SOUTH Antrim MP Paul Girvan has warned people about the deterimental effect of panic buying and has warned that bulk-buying may prevent older or more vulnerable people from accessing the supplies they need.
In an open letter, Mr Girvan said that people had a duty to protect their loved ones and society at large by restricting their movement.
“Supermarkets in recent days have witnessed their shelves being cleared of essentials like toilet roll and soap.” he said.
“Panic buying does not help, in fact it makes things worse.
“I have been speaking with older members of our community who have been struggling to get any amount of the basics during their shop.
“Many of those contacting me are simply unable to make multiple journeys in a day to pick up items from a supermarket.
“These are the most susceptible people in South Antrim to COVID-19 yet they cannot get what they need because of other people needlessly stock-piling items at a rate they simply could not use.”
Mr Girvan said that local supermarkets are reporting no problems with the supply-chain of essential items.
“They have stock of essentials however it takes time to get these items onto the shelves and it takes longer whenever people are clearing the shelves needlessly.” he said.
“We have a responsibility as individuals not to act in a way that will harm the most vulnerable in our community.
“I am asking those who are stock piling to think about what they are doing ad why they are doing it.
“Do you really need everything in your shopping basket?
“Is there enough for your friends and family if they came into the shop later in the day?
“Our community will cope with the outbreak of COVID-19. Nonetheless we must look after those who need a little more help and a little more time to do life as we might.
“It will be easier if we can all access the essentials in the shop.
“The message is simple: Don’t bulk-buy.”
A number of supermarkets including Lidl are now prioritising early opening or preferential service for elderly shoppers.
In a statement, Lidl, which operates from The Junction, said: “We’ve been listening to your feedback and we will be implementing priority shopping hours for the elderly across all 39 Lidl stores in Northern Ireland until further notice.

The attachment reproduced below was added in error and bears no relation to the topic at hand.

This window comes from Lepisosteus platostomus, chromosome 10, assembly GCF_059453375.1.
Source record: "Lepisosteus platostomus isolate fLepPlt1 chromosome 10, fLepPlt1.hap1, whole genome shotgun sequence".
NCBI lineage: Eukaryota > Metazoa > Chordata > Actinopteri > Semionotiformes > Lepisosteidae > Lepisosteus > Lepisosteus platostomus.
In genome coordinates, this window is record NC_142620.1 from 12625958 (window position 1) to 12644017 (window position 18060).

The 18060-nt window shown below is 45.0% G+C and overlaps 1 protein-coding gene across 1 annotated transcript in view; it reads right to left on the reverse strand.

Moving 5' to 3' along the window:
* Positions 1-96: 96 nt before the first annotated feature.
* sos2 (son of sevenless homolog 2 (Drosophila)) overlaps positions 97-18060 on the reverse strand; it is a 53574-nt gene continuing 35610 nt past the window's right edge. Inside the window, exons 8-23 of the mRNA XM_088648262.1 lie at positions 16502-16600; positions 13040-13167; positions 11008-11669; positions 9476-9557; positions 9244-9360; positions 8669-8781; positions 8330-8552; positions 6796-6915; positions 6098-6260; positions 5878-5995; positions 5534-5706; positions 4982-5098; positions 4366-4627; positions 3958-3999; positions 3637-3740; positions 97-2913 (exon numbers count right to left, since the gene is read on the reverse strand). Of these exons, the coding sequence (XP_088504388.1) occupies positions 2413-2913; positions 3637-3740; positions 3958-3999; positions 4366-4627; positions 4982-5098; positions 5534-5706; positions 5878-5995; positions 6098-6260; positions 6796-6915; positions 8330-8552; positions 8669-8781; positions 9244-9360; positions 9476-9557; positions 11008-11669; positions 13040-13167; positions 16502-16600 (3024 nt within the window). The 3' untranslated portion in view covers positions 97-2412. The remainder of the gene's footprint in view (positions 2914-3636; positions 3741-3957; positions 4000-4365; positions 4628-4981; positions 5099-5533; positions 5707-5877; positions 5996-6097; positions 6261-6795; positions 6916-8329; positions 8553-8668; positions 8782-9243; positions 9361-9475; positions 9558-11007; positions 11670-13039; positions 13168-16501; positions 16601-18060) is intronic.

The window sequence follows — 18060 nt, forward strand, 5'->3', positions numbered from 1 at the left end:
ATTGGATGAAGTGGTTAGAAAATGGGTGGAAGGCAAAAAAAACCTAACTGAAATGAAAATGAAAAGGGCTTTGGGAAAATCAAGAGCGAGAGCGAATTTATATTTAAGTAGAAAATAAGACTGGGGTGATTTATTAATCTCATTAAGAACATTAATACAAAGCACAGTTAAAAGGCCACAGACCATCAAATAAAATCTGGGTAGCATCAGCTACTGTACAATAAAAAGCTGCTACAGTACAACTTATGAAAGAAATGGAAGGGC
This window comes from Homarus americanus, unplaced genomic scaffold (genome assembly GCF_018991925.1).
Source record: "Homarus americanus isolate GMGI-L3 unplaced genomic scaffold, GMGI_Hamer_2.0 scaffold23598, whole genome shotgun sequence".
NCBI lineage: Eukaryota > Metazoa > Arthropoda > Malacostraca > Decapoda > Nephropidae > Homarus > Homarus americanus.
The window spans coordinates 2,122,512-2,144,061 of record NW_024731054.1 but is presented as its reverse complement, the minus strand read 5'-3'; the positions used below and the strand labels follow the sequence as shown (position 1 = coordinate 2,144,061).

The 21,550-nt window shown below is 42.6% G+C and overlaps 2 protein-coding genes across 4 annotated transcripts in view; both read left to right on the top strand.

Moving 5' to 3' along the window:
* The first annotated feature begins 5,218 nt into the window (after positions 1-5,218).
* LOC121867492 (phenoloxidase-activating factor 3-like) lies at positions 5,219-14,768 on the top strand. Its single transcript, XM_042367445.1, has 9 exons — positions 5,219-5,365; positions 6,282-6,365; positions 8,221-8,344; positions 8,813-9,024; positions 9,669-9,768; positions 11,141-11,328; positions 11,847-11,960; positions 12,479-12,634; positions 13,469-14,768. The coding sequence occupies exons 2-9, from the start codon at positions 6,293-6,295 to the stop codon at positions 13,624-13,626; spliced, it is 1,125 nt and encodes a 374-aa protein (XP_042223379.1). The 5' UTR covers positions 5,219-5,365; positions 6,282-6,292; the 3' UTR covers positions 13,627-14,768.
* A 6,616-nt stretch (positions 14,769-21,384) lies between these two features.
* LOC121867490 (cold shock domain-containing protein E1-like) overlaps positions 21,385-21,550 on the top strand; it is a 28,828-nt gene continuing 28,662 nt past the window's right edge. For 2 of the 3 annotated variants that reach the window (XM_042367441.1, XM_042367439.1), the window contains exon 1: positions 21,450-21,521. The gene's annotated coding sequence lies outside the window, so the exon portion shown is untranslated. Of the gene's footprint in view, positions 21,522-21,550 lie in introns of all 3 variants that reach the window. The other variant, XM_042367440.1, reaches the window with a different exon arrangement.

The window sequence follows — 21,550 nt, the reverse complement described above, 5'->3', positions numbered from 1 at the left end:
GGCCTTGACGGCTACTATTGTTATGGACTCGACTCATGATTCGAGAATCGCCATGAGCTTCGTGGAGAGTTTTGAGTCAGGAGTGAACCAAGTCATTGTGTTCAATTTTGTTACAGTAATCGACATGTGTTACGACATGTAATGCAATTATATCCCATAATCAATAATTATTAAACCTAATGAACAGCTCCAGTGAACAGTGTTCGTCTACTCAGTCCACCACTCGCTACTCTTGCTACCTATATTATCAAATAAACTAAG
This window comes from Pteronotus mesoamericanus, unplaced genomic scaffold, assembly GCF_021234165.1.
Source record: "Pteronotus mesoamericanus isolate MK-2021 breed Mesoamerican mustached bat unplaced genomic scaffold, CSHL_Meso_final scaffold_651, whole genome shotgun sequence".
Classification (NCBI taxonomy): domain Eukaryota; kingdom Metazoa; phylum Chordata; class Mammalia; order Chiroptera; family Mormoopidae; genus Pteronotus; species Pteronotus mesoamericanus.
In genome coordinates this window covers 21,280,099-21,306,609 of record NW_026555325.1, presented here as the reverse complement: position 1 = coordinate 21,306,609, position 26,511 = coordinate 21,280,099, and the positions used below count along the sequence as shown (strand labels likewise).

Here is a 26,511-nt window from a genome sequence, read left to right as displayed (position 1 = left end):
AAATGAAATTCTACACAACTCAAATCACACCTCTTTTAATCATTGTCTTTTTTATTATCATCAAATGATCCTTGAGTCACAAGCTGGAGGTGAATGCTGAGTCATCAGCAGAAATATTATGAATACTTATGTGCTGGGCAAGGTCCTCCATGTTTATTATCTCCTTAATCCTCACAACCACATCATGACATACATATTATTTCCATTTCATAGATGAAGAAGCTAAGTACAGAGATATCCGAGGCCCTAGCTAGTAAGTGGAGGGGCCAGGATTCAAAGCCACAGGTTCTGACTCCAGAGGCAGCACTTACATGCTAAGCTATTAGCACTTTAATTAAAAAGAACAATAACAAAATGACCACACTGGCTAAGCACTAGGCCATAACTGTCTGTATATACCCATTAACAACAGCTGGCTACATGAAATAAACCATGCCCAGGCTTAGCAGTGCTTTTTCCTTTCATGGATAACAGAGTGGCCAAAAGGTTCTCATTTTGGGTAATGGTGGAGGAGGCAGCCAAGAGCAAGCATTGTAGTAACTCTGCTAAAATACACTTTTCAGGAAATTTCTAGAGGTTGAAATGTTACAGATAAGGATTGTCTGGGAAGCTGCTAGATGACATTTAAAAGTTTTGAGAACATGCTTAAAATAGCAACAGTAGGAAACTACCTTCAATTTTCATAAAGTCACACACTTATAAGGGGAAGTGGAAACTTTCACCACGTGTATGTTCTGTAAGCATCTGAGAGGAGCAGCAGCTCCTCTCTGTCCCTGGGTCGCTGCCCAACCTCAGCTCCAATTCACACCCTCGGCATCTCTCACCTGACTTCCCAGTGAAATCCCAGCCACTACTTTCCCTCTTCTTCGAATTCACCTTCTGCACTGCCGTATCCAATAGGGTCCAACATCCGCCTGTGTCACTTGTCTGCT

“We ask that the public respect this time period to allow more vulnerable customers to pick up the food and supplies they need.
“Starting March 17, the mornings will run from 9am – 11am every day and will include prioritised queuing and additional assistance for our older customers.
“We may not be able to actively monitor this at all times as our store teams are required on checkouts and restocking shelves, so we kindly ask that customers respect this measure and plan their shopping trips around this timeframe.”
Iceland is also planning to dedicate their first hour of opening to over the over-65s from Wednesday onwards.
“At Iceland Ireland, we would like to reassure all of our customers that we will continue to operate as normally as possible over the coming days and weeks while following guidelines from the government.”
Meanwhile, the Good Morning Antrim telephone befriending and support service will expand services which it already provides to clients in the Toome, Randalstown, Antrim, Parkgate, Templepatrick and Crumlin area.
A spokesperson said: “We also have the capacity and can access remote technology to expand our telephone service, in addition to those we already call.
“We will also be considering home delivery of essential items such as toiletries, food and prescriptions.
“Anyone wishing to self-refer or make an onward referral can contact the Family Caring Centre to receive a 'shortened' version of our standard Registration/Referral Form.
“Anyone wishing to support the service on a voluntary basis can make contact in the same way. by telephoning 02894 464619 or emailing email@example.com.”
A number of local people have also taken to social media to help co-ordinate a community response to assist those who may be advised to lock down or who cannot physically leave their homes.
Journey Community Church has also offered to assist with shopping, chemist pickups and general help.
Local businesses have also been getting in on the aid effort, with the Yew Tree Bistro donating meals to staff at the Emergency Department at Antrim Area Hospital.
With healthcare workers and their families at particular risk of exposure to the virus, a number of pharmacies and health centres are also taking precautions, with Randalstown Pharmacy asking anyone with cold or flu symptoms or who has traveled to any coronavirus hotspots in the past 14 days to phone ahead and remain in their vehicle, to which their prescription will be delivered.
Antrim Castle Surgery has also asked people to ring ahead before coming to the premises.
Over the weekend a slew of sporting fixtures and social events were cancelled or postponed in an effort to keep the public safe.